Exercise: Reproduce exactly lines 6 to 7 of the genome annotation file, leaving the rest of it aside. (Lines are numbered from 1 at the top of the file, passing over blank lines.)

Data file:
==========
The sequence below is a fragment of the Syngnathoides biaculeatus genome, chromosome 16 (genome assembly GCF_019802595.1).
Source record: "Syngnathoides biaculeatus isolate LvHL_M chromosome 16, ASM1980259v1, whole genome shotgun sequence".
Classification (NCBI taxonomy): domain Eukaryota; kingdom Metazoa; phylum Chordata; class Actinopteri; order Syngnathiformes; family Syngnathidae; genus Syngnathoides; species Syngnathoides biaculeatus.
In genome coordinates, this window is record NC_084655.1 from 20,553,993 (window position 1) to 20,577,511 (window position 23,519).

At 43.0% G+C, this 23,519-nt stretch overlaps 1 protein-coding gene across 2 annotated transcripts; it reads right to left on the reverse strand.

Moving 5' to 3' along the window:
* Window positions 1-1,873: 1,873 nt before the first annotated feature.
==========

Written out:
Moving 5' to 3' along the window:
* Window positions 1-1,873: 1,873 nt before the first annotated feature.